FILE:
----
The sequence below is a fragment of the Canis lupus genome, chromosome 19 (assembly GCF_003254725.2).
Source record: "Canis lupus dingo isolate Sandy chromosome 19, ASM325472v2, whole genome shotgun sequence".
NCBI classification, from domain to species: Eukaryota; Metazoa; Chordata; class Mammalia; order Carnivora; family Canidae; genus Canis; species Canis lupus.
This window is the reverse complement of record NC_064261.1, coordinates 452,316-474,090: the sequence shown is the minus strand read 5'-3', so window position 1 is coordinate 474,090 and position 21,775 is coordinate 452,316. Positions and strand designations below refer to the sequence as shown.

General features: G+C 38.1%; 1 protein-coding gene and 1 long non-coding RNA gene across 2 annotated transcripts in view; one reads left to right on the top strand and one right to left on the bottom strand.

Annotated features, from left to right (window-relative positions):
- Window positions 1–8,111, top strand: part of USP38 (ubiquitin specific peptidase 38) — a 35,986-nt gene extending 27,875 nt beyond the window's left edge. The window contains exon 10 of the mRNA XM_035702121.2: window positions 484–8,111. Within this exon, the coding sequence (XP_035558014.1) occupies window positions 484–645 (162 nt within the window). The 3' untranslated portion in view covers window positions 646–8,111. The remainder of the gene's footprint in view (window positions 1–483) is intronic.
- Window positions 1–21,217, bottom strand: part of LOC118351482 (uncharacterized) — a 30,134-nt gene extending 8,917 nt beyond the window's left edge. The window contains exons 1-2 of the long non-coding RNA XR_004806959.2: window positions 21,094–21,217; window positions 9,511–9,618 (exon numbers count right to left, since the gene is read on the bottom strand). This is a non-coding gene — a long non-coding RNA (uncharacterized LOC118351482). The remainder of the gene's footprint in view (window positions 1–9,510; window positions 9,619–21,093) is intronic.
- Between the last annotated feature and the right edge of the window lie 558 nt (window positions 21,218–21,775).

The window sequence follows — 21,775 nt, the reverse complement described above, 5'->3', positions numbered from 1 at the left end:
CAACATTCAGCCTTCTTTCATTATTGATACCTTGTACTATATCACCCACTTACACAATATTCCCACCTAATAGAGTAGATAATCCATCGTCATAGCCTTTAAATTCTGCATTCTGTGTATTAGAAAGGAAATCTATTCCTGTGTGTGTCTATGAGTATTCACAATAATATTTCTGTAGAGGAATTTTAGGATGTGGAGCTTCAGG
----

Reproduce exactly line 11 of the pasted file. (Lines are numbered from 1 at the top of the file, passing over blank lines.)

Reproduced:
CAACATTCAGCCTTCTTTCATTATTGATACCTTGTACTATATCACCCACTTACACAATATTCCCACCTAATAGAGTAGATAATCCATCGTCATAGCCTTTAAATTCTGCATTCTGTGTATTAGAAAGGAAATCTATTCCTGTGTGTGTCTATGAGTATTCACAATAATATTTCTGTAGAGGAATTTTAGGATGTGGAGCTTCAGG